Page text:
Workers Are Furious. Their Unions Are Scrambling to Catch Up
James Geiger is a John Deere machinist aged 53 in Waterloo. He’s fed up with these two things.
First, the way newer employees are treated at agricultural machine manufacturers compared with older workers. After 19 years of service, he says his pay and pension benefits don’t stack up against those of his coworkers hired before 1997 and he’s often required to work mandatory overtime. He and 10,000 John Deere employees protested the closing of 14 John Deere plants in fourteen cities on October 14.
The other thing getting under Geiger’s skin is how his union, United Auto Workers (UAW), is handling this moment. UAW was the one that signed the agreement for the two-tiered system in the 1990s. “We don’t trust the international [union],” says Geiger. “They brought that lousy contract for us to vote on.”
Geiger’s frustration with his union is not unique. It is not unusual for workers to drive much of the organizing in these striking weeks. Tens of thousands have taken to the streets from Colorado to Georgia to protest poor pay and conditions. The dynamic has left national and international union leadership scrambling to keep up with their own members’ decisions to strike, their shifting goals, and how to support the social media-driven communications strategies workers are employing.
“There is this grassroots push,” says David Madland, senior adviser to the American Worker Project at the Center for American Progress, “and leaders have to catch up.”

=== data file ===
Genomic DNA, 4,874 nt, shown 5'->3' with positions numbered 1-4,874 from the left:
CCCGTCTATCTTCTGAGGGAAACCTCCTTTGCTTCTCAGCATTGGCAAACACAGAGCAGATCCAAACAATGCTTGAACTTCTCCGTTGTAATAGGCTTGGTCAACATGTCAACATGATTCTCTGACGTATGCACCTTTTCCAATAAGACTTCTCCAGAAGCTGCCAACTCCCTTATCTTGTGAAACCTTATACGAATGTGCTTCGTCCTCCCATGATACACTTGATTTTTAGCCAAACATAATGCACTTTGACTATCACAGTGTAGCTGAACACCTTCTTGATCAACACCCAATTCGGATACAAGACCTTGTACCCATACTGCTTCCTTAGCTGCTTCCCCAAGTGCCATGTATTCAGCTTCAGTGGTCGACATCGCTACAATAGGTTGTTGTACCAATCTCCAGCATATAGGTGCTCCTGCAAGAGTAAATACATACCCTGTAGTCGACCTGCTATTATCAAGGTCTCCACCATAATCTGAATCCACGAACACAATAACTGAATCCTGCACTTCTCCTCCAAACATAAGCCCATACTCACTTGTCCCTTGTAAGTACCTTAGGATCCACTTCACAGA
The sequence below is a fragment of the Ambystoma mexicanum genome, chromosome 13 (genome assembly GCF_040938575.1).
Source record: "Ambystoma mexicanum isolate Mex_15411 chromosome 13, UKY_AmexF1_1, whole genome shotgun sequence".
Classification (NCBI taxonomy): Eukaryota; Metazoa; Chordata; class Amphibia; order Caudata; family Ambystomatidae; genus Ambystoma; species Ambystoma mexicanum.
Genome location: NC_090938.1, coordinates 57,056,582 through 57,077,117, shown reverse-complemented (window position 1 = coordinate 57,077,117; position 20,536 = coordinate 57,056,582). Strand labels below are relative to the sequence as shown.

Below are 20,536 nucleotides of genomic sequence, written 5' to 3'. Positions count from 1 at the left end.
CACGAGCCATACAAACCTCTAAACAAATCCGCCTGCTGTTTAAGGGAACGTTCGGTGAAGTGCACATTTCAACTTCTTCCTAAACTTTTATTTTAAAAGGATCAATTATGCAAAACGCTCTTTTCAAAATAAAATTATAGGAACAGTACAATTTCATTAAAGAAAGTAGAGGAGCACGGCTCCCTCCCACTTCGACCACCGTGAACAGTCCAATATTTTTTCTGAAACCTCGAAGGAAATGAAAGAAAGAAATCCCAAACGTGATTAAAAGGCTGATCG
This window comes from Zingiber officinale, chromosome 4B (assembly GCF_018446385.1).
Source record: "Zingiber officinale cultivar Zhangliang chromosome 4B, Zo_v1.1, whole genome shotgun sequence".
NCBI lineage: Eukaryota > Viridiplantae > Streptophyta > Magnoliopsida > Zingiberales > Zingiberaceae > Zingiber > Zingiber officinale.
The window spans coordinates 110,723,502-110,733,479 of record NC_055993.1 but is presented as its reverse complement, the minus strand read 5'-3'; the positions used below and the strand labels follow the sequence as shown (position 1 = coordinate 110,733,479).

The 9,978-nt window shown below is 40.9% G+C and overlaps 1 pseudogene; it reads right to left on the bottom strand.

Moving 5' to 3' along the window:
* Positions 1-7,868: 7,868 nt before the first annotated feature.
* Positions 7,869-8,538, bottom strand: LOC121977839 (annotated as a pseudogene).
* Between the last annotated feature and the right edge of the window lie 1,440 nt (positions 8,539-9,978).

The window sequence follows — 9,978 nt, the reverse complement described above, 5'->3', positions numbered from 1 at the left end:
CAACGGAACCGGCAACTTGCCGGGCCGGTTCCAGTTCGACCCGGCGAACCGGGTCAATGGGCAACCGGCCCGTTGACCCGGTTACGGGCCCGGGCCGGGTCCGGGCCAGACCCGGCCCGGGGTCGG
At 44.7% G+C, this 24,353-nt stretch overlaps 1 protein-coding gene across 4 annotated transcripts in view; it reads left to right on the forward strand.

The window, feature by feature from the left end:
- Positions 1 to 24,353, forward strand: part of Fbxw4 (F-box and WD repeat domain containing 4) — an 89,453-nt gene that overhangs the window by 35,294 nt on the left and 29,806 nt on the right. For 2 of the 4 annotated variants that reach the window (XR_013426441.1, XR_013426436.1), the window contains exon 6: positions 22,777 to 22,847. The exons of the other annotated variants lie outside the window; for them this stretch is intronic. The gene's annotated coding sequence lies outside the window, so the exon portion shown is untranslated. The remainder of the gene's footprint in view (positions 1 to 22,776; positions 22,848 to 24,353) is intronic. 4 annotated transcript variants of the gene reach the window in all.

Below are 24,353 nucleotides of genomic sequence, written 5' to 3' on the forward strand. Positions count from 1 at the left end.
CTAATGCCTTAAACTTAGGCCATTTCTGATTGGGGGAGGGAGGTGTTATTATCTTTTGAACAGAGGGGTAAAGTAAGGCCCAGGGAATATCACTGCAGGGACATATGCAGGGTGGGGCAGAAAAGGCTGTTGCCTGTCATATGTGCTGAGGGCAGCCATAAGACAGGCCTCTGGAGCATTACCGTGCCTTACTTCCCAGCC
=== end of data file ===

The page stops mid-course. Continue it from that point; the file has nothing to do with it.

After the COVID-19 Pandemic in which blue-collar workers put their lives at risk to get to work and their white-collar peers largely worked remotely, some union leaders and union members feel disconnected a year and a bit. Union leadership is sometimes so focused on state and federal power structures that they’re missing the tectonic shifts among workers on the ground, labor experts and striking workers say.
“There is a danger and a concern that some of the heads of unions tend to be DC-focused. [They are] too interested in, ‘What are the debates on reconciliation? Who’s working with the administration? Are we invited to the meetings in DC?’ Yes, there’s an important role to play there,” argues Faiz Shakir, the founder of advocacy journalism startup More Perfect Union and former Bernie Sanders’ 2020 campaign manager. “But right now, especially at this moment in history, the worker fights are out there around the country.”
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The real problem, some say, is that unions are not seizing on this moment to capitalize on workers’ demands. “The international and the local union kept telling us, ‘You guys will never see a [full] pension and never see medical benefits when you retire,’” says Geiger of the UAW. “I always ask, ‘Why not? That’s what we want. Take it to the bargaining table and fight for it.’”
The iron is always hot. U.S. workers have extraordinary advantages over employers because of current labor conditions:According to the Bureau of Labor Statistics’ October statistics, there are only 7.7 million job openings and 10.4 million jobs available. A record number of people are now voluntarily quittingThey will be able to keep their jobs. “It’s kind of a perfect storm, and it allows the unions to be more aggressive than they have been for a long time,” says Ruth Milkman, chair of the Labor Studies Department at the City University of New York.